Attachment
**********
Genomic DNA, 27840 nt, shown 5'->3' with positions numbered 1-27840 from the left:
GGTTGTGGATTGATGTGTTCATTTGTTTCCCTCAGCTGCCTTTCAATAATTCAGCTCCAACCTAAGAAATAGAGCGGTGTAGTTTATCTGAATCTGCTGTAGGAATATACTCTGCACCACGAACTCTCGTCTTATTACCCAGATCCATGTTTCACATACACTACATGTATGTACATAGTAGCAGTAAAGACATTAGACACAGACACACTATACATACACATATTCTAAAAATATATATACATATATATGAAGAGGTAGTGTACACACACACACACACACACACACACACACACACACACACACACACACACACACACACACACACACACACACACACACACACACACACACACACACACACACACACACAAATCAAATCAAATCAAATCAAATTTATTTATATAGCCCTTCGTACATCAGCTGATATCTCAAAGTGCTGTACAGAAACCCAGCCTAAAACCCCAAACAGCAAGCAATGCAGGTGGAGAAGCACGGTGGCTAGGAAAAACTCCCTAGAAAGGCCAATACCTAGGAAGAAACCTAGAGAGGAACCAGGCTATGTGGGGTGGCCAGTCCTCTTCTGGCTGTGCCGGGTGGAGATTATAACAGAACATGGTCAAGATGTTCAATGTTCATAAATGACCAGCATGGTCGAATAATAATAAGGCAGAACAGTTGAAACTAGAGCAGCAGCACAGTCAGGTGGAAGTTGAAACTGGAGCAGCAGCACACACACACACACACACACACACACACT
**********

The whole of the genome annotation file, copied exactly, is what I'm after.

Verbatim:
Genomic DNA, 27840 nt, shown 5'->3' with positions numbered 1-27840 from the left:
GGTTGTGGATTGATGTGTTCATTTGTTTCCCTCAGCTGCCTTTCAATAATTCAGCTCCAACCTAAGAAATAGAGCGGTGTAGTTTATCTGAATCTGCTGTAGGAATATACTCTGCACCACGAACTCTCGTCTTATTACCCAGATCCATGTTTCACATACACTACATGTATGTACATAGTAGCAGTAAAGACATTAGACACAGACACACTATACATACACATATTCTAAAAATATATATACATATATATGAAGAGGTAGTGTACACACACACACACACACACACACACACACACACACACACACACACACACACACACACACACACACACACACACACACACACACACACACACACACACACACACACACAAATCAAATCAAATCAAATCAAATTTATTTATATAGCCCTTCGTACATCAGCTGATATCTCAAAGTGCTGTACAGAAACCCAGCCTAAAACCCCAAACAGCAAGCAATGCAGGTGGAGAAGCACGGTGGCTAGGAAAAACTCCCTAGAAAGGCCAATACCTAGGAAGAAACCTAGAGAGGAACCAGGCTATGTGGGGTGGCCAGTCCTCTTCTGGCTGTGCCGGGTGGAGATTATAACAGAACATGGTCAAGATGTTCAATGTTCATAAATGACCAGCATGGTCGAATAATAATAAGGCAGAACAGTTGAAACTAGAGCAGCAGCACAGTCAGGTGGAAGTTGAAACTGGAGCAGCAGCACACACACACACACACACACACACACACT